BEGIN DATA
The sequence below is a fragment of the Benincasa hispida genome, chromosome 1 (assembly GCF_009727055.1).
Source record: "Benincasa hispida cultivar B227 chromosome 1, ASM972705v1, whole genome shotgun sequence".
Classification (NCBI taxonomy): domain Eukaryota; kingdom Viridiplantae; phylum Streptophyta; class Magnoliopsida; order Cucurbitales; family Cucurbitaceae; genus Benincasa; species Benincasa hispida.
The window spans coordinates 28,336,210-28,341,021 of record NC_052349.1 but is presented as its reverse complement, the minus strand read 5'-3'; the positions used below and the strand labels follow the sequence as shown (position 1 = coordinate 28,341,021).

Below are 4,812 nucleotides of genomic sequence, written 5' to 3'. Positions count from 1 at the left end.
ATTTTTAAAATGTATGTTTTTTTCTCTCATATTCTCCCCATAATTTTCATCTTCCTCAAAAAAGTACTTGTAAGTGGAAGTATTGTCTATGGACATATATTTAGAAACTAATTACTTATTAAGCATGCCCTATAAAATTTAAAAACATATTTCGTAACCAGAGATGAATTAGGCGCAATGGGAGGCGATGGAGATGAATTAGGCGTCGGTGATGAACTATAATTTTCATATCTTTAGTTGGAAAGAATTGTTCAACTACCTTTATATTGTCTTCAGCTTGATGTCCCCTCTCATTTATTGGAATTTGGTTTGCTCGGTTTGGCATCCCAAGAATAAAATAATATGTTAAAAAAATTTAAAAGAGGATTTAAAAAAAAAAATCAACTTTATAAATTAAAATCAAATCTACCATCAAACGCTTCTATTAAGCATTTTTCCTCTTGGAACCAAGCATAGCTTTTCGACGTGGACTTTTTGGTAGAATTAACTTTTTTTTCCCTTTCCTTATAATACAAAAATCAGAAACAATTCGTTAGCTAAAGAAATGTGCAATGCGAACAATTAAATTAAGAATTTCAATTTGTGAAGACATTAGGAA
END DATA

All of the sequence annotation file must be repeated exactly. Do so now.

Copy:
The sequence below is a fragment of the Benincasa hispida genome, chromosome 1 (assembly GCF_009727055.1).
Source record: "Benincasa hispida cultivar B227 chromosome 1, ASM972705v1, whole genome shotgun sequence".
Classification (NCBI taxonomy): domain Eukaryota; kingdom Viridiplantae; phylum Streptophyta; class Magnoliopsida; order Cucurbitales; family Cucurbitaceae; genus Benincasa; species Benincasa hispida.
The window spans coordinates 28,336,210-28,341,021 of record NC_052349.1 but is presented as its reverse complement, the minus strand read 5'-3'; the positions used below and the strand labels follow the sequence as shown (position 1 = coordinate 28,341,021).

Below are 4,812 nucleotides of genomic sequence, written 5' to 3'. Positions count from 1 at the left end.
ATTTTTAAAATGTATGTTTTTTTCTCTCATATTCTCCCCATAATTTTCATCTTCCTCAAAAAAGTACTTGTAAGTGGAAGTATTGTCTATGGACATATATTTAGAAACTAATTACTTATTAAGCATGCCCTATAAAATTTAAAAACATATTTCGTAACCAGAGATGAATTAGGCGCAATGGGAGGCGATGGAGATGAATTAGGCGTCGGTGATGAACTATAATTTTCATATCTTTAGTTGGAAAGAATTGTTCAACTACCTTTATATTGTCTTCAGCTTGATGTCCCCTCTCATTTATTGGAATTTGGTTTGCTCGGTTTGGCATCCCAAGAATAAAATAATATGTTAAAAAAATTTAAAAGAGGATTTAAAAAAAAAAATCAACTTTATAAATTAAAATCAAATCTACCATCAAACGCTTCTATTAAGCATTTTTCCTCTTGGAACCAAGCATAGCTTTTCGACGTGGACTTTTTGGTAGAATTAACTTTTTTTTCCCTTTCCTTATAATACAAAAATCAGAAACAATTCGTTAGCTAAAGAAATGTGCAATGCGAACAATTAAATTAAGAATTTCAATTTGTGAAGACATTAGGAA